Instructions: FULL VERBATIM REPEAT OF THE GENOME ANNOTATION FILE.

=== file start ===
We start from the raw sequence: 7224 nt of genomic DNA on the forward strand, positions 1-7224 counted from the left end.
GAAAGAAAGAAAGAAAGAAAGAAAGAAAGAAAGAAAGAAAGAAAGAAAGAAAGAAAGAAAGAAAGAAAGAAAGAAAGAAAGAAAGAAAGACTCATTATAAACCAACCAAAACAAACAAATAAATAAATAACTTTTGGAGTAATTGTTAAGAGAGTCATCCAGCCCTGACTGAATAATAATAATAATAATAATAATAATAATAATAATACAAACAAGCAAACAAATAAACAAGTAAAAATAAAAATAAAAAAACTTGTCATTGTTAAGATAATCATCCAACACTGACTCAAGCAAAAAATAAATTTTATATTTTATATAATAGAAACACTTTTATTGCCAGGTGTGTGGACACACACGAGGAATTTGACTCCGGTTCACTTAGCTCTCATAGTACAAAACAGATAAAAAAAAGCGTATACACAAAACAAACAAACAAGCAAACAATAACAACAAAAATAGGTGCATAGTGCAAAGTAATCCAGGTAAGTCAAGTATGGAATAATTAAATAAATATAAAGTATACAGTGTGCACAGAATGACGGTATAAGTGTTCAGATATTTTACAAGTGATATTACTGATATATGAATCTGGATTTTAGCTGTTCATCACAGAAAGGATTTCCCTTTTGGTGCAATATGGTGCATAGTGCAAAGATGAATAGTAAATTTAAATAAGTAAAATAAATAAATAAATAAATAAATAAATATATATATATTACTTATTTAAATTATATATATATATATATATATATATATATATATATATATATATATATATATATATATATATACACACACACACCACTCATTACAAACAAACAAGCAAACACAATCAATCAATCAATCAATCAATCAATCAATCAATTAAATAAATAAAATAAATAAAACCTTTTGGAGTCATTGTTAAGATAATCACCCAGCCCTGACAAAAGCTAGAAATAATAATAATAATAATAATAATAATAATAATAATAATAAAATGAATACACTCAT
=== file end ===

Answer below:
We start from the raw sequence: 7224 nt of genomic DNA on the forward strand, positions 1-7224 counted from the left end.
GAAAGAAAGAAAGAAAGAAAGAAAGAAAGAAAGAAAGAAAGAAAGAAAGAAAGAAAGAAAGAAAGAAAGAAAGAAAGAAAGAAAGAAAGACTCATTATAAACCAACCAAAACAAACAAATAAATAAATAACTTTTGGAGTAATTGTTAAGAGAGTCATCCAGCCCTGACTGAATAATAATAATAATAATAATAATAATAATAATAATACAAACAAGCAAACAAATAAACAAGTAAAAATAAAAATAAAAAAACTTGTCATTGTTAAGATAATCATCCAACACTGACTCAAGCAAAAAATAAATTTTATATTTTATATAATAGAAACACTTTTATTGCCAGGTGTGTGGACACACACGAGGAATTTGACTCCGGTTCACTTAGCTCTCATAGTACAAAACAGATAAAAAAAAGCGTATACACAAAACAAACAAACAAGCAAACAATAACAACAAAAATAGGTGCATAGTGCAAAGTAATCCAGGTAAGTCAAGTATGGAATAATTAAATAAATATAAAGTATACAGTGTGCACAGAATGACGGTATAAGTGTTCAGATATTTTACAAGTGATATTACTGATATATGAATCTGGATTTTAGCTGTTCATCACAGAAAGGATTTCCCTTTTGGTGCAATATGGTGCATAGTGCAAAGATGAATAGTAAATTTAAATAAGTAAAATAAATAAATAAATAAATAAATAAATATATATATATTACTTATTTAAATTATATATATATATATATATATATATATATATATATATATATATATATATATATATATATATACACACACACACCACTCATTACAAACAAACAAGCAAACACAATCAATCAATCAATCAATCAATCAATCAATCAATTAAATAAATAAAATAAATAAAACCTTTTGGAGTCATTGTTAAGATAATCACCCAGCCCTGACAAAAGCTAGAAATAATAATAATAATAATAATAATAATAATAATAATAATAAAATGAATACACTCAT